Today’s journal prompt from Folk Magazine challenges us to reflect on the meaning of time by thinking about these questions: What do you spend your time doing? Is there something you wish you had more time to do?
Those are loaded questions, aren’t they? Time is something we seem to take for granted until we realize that we don’t have much left. The Bible says in Hebrews 9:27 that “it is appointed unto man once to die.” In other words, there is a time and day for each one of us to die. Whether or not you believe that, you must agree that we will not, cannot live forever. As time passes, we age.
There was a time (pardon the play on words) when I thought I had an infinite amount of it to spend. As a child, adulthood seemed too far away to imagine. There were pie-in-the-sky dreams of having a husband, two kids, and a two-story house with a picket fence, but the reality seemed eons away. I could hardly wait to be a teenager, but that, too, seemed years and years away.
Of course, you know the rest of the story. Thirteen finally arrived, and before long I was bidding goodbye to my high school friends. College is another example of a period of time that seemed to be frozen. Would I ever be done with my studies and start “real life?”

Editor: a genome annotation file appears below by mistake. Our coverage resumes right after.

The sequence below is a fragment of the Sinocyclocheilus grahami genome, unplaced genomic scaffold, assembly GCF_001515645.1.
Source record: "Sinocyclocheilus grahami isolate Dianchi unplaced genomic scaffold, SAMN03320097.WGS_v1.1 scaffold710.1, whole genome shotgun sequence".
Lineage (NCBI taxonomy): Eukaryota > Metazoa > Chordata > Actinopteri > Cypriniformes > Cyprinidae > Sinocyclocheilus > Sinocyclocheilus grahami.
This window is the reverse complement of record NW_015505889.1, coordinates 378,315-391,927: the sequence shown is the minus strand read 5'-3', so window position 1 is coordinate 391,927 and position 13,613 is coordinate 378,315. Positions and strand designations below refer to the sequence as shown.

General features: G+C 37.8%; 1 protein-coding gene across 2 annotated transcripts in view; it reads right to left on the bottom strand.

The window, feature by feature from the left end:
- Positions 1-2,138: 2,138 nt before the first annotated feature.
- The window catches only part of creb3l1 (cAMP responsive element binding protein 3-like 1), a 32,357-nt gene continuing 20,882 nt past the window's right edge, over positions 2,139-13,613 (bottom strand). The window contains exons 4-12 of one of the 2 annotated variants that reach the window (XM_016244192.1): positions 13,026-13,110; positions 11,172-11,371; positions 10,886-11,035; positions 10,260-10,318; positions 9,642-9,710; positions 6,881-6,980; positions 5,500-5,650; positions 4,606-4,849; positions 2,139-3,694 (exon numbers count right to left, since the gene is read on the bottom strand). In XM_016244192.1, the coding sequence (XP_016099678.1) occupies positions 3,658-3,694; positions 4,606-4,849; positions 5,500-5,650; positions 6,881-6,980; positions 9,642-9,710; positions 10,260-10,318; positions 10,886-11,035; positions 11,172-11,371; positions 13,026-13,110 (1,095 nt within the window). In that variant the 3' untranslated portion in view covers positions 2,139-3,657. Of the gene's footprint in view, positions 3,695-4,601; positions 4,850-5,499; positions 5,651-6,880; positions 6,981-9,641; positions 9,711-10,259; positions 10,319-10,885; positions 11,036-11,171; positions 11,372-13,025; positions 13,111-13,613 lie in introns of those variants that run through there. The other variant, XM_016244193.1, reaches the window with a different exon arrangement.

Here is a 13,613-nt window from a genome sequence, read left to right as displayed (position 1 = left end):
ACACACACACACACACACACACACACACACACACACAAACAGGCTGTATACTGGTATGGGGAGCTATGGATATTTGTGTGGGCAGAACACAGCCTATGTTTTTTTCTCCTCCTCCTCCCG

How can that be? How is it that some periods of your life seem to literally drag by while others seem to fly? For those of you who have raised children, did you notice that the days sometimes seemed neverending, but now that the kids are grown and gone, the years themselves seemed to fly by? What is that?
For almost 25 years I spent my time caring for my children as they grew from babies to young adults. For 30 years I spent my days teaching school and my nights cooking and helping with homework. The weekends were devoted to the kids’ activities, church, and chores.
|Then. . .
And now all that has passed and I find myself in the years of the “empty nest.” My husband and I juggle his night work schedule with my daytime schedule. No longer teaching, I fill my days writing, crafting, junking, and catching up on chores and projects I never seemed to have time for when I worked full time.
For all this, I look back on my life as time well spent. I look forward to more years, hopefully filled with good health, family, and even more fulfillment.
I can’t really say at this point in my life that I wish I had more time to do anything except maybe see my children more often, but I hope to enjoy grandchildren someday!
I have made the commitment to use my time wisely, not to waste it, and certainly not take it for granted. With middle age has come an appreciation for the brevity of life. Several years ago we lost my sister’s husband and children in a tragic truck crash. My mother is recovering from breast cancer. A friend’s son just died of cancer. Another friend’s son was killed last year after stopping to help a stranded motorist on the highway. We are not guaranteed more time than we have right now. You never know when your time may run out.
Carpe diem! Seize the day!